858 Chapters
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Medium 9780861966592

Chapter VIII Oedipal Relationships and Their Consequences

Floriane Place-Verghnes John Libbey Publishing ePub

Tex Avery’s cartoons rarely stage happy, solid families. Absent parents – the kitten in Bad Luck Blackie (1949) – , mothers without children and consequently trying to compensate for this lack – the owner of Lenny in Lonesome Lenny (1946) – , characters carrying out an eternal quest for a mother-figure – all the adaptations of Of Mice and Men, with Junior parodying Steinbeck’s Lennie –, the family as an institution is often severely handicapped. However, despite this lack of mutual bonding, Tex Avery’s cartoons always take into account the contemporary need for a mother experienced by a whole generation of soldiers who had fought in the Second World War. As we have already seen, the feminine mystique did not explode without warning. The Depression, the Second World War, and the invention of the atomic bomb were all determining factors in terms of sociological impact. The nation being generally scared, the need for the assuaging, soothing force best embodied by the mother-figure suddenly became a sine qua non. What the GIs wanted was to re-create the peace of their boyhood homes. The increasing number of pin-ups in the postwar years is no coincidence at all: as mother substitutes (see the size of their breasts for further instance), they fulfilled a sociological function that would have otherwise left a representational void. This climate of sociological insecurity was definitely propitious to the feminine mystique boom. The next stage was unavoidable: from then on, the idea that femininity could only be sublimated through motherhood propagated swiftly. However, the concept was carried so far as to result in many cases of castrating mothers, either through aggressive behaviour motivated by revenge or through a process of maternal over-protection (a term borrowed from David Levy) motivated by extreme love. Maternal over-protection resulted from a feeling of being unloved, left apart, since the only prospect of self-fulfilment for a woman was to be connected with her offspring. A woman could not simply live for herself but had to live for (and through) her children, so that her behaviour often displayed traces of emotional blackmail.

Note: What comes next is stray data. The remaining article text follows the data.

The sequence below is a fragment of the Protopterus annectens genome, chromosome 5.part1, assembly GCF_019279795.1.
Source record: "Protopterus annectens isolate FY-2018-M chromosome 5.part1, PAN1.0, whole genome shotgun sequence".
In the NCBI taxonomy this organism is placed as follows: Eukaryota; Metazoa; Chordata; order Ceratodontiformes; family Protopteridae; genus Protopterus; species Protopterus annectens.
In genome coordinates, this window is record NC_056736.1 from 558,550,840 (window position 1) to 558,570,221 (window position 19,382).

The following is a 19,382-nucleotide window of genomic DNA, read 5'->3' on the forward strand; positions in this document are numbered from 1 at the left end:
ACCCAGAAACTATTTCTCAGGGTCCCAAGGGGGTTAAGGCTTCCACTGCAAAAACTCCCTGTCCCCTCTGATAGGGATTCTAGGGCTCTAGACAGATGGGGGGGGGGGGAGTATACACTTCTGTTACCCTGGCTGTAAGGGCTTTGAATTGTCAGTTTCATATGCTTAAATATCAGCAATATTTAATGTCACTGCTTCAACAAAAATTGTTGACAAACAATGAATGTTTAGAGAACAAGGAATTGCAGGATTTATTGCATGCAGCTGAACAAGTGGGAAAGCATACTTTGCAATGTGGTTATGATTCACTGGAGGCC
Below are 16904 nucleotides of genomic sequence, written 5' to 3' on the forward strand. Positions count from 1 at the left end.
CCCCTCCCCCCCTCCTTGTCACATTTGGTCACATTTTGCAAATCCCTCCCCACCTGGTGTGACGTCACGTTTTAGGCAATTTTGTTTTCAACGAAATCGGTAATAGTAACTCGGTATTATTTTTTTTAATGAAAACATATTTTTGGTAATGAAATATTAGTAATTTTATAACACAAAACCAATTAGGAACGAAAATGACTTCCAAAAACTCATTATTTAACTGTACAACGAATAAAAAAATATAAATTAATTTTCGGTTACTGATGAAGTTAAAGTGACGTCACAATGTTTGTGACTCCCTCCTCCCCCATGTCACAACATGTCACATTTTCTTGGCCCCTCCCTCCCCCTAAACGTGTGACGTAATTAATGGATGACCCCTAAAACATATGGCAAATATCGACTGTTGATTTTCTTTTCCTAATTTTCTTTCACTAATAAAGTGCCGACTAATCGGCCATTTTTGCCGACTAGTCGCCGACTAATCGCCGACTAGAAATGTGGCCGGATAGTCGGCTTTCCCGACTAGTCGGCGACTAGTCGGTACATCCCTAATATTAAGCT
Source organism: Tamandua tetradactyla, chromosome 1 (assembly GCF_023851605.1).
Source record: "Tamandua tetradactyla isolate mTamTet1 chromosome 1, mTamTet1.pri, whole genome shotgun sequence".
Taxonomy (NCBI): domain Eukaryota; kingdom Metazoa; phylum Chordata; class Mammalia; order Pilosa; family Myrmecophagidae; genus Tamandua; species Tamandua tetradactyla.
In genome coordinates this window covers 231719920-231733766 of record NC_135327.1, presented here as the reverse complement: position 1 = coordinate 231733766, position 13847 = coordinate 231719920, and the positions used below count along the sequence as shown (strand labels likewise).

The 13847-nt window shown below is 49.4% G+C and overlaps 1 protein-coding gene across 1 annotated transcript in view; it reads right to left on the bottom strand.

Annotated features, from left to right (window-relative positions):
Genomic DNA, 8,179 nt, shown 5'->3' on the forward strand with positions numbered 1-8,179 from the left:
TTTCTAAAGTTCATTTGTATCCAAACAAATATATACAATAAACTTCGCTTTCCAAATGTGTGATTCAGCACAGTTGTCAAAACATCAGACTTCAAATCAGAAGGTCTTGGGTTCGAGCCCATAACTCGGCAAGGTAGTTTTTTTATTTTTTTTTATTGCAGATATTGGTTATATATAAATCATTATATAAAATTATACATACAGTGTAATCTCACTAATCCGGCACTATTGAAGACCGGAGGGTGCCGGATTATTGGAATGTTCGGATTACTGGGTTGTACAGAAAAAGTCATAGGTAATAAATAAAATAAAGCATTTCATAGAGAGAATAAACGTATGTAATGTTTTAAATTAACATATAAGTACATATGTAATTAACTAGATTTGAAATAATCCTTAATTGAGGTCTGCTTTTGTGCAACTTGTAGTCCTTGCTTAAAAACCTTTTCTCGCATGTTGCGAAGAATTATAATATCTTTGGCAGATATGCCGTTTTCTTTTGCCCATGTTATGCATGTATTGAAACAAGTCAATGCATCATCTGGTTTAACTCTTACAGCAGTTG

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Medium 9780253012265

9 National Soul / Cosmopolitan Skin: Swedish Cinema at a Crossroads

Jennifer M Bean Indiana University Press ePub

Jan Olsson

A PROVOCATIVE STANCE—formulated in French—hovered over Swedish film culture in the fall of 1923: Swedish film actresses—why are they so ugly? People in Stockholm were quite offended by this insult from visiting actor Pierre Daltour. Flustered directors retorted, journalists published lists of name to counter the preposterous contention, and upscale magazines assembled photographs as comely evidence pace Daltour’s temerity.

The magazine Veckojournalen (see Figure 9.1) even mustered two new faces from the not-yet-released Gösta Berlings saga (The Atonement of Gosta Berling; 1924) for additional punch—Greta Garbo, still Gustafsson in the caption, being one of them. Finally, the leading local company, Svensk Filmindustri (SF), compiled a filmic rebuttal (now lost, alas), as part of the program when the still fabulous Skandia Theater opened in September 1923, a week after Daltour’s musings. Presumably, SF’s film compilation celebrated more or less the same actresses as the article in Veckojournalen. According to Daltour, Swedish actresses were quite accomplished, but not beautiful. “They are cut out to be mothers or old ladies, but, heroines?! … We Frenchmen believe that all young beautiful women have emigrated to the U.S.”1

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Medium 9780253012531

11. Bridging Multiple Realities: Religion, Play, and Alfred Schutz’s Theory of the Life-World · Michael Waltemathe

HEIDI CAMPBELL Indiana University Press ePub

Michael Waltemathe

IN RESISTANCE: FALL OF MAN, A FIRST-PERSON SHOOTER SET IN an alternative history, aliens have attacked earth and enslaved most of humankind and transformed them into supersoldiers. Some of the fighting in the game takes place in what is left of Manchester Cathedral in England, which in the alternative history is now infested by alien forces. As a result of this depiction, in the real world the Church of England took legal action against the publisher of the game, the Sony Corporation. The legal argument was that Sony had not asked permission to use graphic depictions of the cathedral in its product.1 The official reason for the legal action can be seen in the following quote from Church of England officials: “We are shocked to see a place of learning, prayer and heritage being presented to the youth market as a location where guns can be fired. . . . For many young people these games offer a different sort of reality and seeing guns in Manchester Cathedral is not the sort of connection we want to make.”2

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Medium 9780253016447

7. Yousry Nasrallah: The Pursuit of Autonomy in the Arab and European Film Markets (Egypt)

Edited by Josef Gugler Indiana University Press ePub

Benjamin Geer

This chapter surveys the career of the Egyptian filmmaker Yousry Nasrallah (born 1952).1 Through an analysis of the eight feature-length films he directed between 1988 and 2012, it considers the relationships between his social background and biography, his pursuit of autonomy from the economic interests of mainstream film production, and the ways his films challenge social norms.